Monday, March 9, 2009

Financial viability of open access

I am responding here to a comment just posted on an old post of mine ("You should self-archive your publications, July, 2008). The author of the comment asks about the financial viability of open access journal publishing if the costs are transferred from authors to subscribers. This is a complex issue that is much discussed in the Open Access literature; see Peter Suber's blog and publications or Stevan Harnad's listserv and publications. For now, all I will venture is to say that it would be very difficult to switch from the reader-pay model to the author-pay model in archaeology without a lot of other activities. For example, if university libraries stopped paying journal subscriptions and instead paid authors fees, this might work, but this will not happen soon or easily. Or if professional societies wanted to subsidize OA journals, they could move subscription revenues to publication costs. But the wholesale switch would be difficult and complex, and I don't pretent to understand the economics of journal publishing and its possible changes in the future.


the above only talks about one kind of OA - "Gold OA" (open access journals). There is another route, "Greeen OA" (self-archiving). If authors would simply deposit their reprints (or pre-prints) into an institutional repository, we can achieve the goals of OA much more quickly. And this is something that AUTHORS and the institutions can do, it does not require large commercial enterprises to change what they are doing. WE can do it, and we can do it NOW.

Now it is currently difficult to find an institutional repository for archaeology. My university, Arizona STate University, does not have a repository (certainly not becuase of any silence on my part....). The Society for American Archaeology does not have a repository, and I have not heard any talk in the SAA about this (same for the AMerican Anthropological Association). So here are three possibilities; I am pursuing two of them:

(1) Make your own quick and dirty repository. Post your pdfs, include a page that lists the citations with links, and get that page indexed in Google etc. This is NOT HARD TO DO. Ask your institutional IT people how to make a quick web page. It is not difficult. Here is my example.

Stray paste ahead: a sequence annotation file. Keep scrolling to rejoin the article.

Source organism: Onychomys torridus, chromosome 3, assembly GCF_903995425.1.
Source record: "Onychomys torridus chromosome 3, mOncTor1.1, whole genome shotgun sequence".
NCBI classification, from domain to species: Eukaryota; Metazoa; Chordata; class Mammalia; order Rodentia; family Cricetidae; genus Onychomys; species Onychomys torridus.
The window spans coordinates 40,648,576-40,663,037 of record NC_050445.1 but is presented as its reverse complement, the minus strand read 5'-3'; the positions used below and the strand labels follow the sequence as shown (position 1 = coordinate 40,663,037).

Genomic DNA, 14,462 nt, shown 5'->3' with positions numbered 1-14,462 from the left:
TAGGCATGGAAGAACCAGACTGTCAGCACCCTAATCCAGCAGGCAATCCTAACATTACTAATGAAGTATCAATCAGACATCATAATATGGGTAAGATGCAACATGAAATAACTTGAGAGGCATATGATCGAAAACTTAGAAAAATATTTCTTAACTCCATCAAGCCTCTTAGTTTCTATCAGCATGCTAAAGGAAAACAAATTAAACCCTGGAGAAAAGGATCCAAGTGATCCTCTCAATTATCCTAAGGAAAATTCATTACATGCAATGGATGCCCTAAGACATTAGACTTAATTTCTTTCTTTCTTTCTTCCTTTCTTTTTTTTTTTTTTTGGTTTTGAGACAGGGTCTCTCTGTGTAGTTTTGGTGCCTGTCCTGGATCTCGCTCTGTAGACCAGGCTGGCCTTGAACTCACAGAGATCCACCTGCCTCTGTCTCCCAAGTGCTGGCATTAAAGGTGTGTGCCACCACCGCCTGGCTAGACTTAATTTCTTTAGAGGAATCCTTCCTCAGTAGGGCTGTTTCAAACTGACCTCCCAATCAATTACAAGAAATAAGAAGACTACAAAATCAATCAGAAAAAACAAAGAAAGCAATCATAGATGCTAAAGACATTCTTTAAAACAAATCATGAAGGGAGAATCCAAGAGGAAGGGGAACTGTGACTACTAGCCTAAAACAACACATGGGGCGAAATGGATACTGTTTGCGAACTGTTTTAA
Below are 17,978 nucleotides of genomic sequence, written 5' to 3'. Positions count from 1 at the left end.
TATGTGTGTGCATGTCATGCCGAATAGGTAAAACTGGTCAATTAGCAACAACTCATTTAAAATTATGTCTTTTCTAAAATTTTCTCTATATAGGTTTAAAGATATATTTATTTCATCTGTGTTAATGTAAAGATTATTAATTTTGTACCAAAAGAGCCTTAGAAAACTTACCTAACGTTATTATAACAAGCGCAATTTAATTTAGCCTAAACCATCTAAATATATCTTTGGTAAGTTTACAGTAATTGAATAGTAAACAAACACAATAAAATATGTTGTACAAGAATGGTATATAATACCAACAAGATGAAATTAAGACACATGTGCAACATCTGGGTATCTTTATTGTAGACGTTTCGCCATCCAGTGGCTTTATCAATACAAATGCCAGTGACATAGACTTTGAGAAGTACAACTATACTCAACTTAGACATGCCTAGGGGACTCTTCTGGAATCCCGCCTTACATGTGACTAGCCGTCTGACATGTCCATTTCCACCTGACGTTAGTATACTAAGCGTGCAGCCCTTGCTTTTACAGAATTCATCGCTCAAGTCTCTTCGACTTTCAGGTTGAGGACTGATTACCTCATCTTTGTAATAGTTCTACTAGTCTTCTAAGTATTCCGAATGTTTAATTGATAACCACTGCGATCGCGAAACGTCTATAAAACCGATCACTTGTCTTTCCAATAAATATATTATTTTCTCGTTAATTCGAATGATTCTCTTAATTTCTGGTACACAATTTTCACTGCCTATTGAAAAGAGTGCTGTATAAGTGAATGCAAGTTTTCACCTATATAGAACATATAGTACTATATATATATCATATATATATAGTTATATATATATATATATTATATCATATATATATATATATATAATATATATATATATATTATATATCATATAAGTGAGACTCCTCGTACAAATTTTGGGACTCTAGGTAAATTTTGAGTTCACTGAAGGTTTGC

(2) Try Selected Works, at the Berkeley Electronic Press. Their main model is to sell subscriptions to institutions and then host all of their publicaitons, but they also host individuals gratis by application. I have no idea how restrictive they are; I applied and was accepted. Here is my Selected Works site.

(3) Try another genreal archive. The University of Hawai'i has started an experimental anthropology repository, the Mana'o Project. I am waiting to see where this goes before participating, partly because its hard to find time when I'm already posting things in 2 other places, and partly because of my uneasiness right now about how my own research relates (or does not relate) to the discpline of anthropology.

In sum, the question of author-pay vs. reader-pay is difficult and complex. But the question of self-archiving is about as simple as you can get. Build it (your own repository) and they will come. And in the process, the flow of information within archaeology will be greatly enhanced and the discipline improved tremendously.


Stevan Harnad said...

Most universities already have at least one repository. ASU has the Sandra Day O'Connor College of Law Faculty Scholarship Repository .

Those universities that don't yet have one are just one linux server and a free piece of software -- plus a few hours' sysad set-up time and a few hours maintenance a year -- away from having one.

The problem is not repositories; they are easy and cheap. The problem is getting institutions to mandate deposit. That too is cheap, but with still only 67 mandates worldwide to date, it could still use a little work...

Jason Ur said...

I'm hoping that Harvard is blazing the trail here. Last year we voted to grant the University non-exclusive copyright to all scholarly works produced by its faculty, for distribution in just such a repository (for the details, which I still don't fully understand, see Harvard's Office for Scholarly Communication). The repository (the Digital Access to Scholarship at Harvard, or DASH) is just now coming online. It's in a beta mode and I think it might only be available to on-campus IP addresses. It is opt-out, so you have to go out of your way to not have your articles included. Mike, you will be happy to know that I've dumped practically everything I've ever written on the poor undergrad that the OSC has assigned to help me.

Michael E. Smith said...

Stevan Harnad is correct, as usual. My goal at ASU is incremental: (1) get some kind of depository set up; (2) get my academic unit (School of Human Evolution & Social Change) to start filling it; (3) make deposit mandatory for our unit; (4) serve as a model for other units in the university.

Many of us have high hopes for the Harvard initiative, and there is much discussion of it in the OA world which I occasionally skim through.

Michael E. Smith said...

This from Stevan Harnad's American Scientist Open Access Forum:
" The three main reasons researchers
are not self-archiving spontaneously are (1) worries that it might be
illegal, (2) worries that it might put acceptance by their preferred journal
at risk, and (3) worries that it might take a lot of time. They need Green
OA mandates from their institutions and funders not in order to *coerce* them to self-archive but in order to *embolden* them to self-archive, making it official policy that it is not only okay for them to self-archive, but that it is expected of them, and well worth the few minutes worth of extra keystrokes per paper."

The first link leads to:
Swan, Alma, 2005, Open Access self-archiving: An Introduction. Technical Report.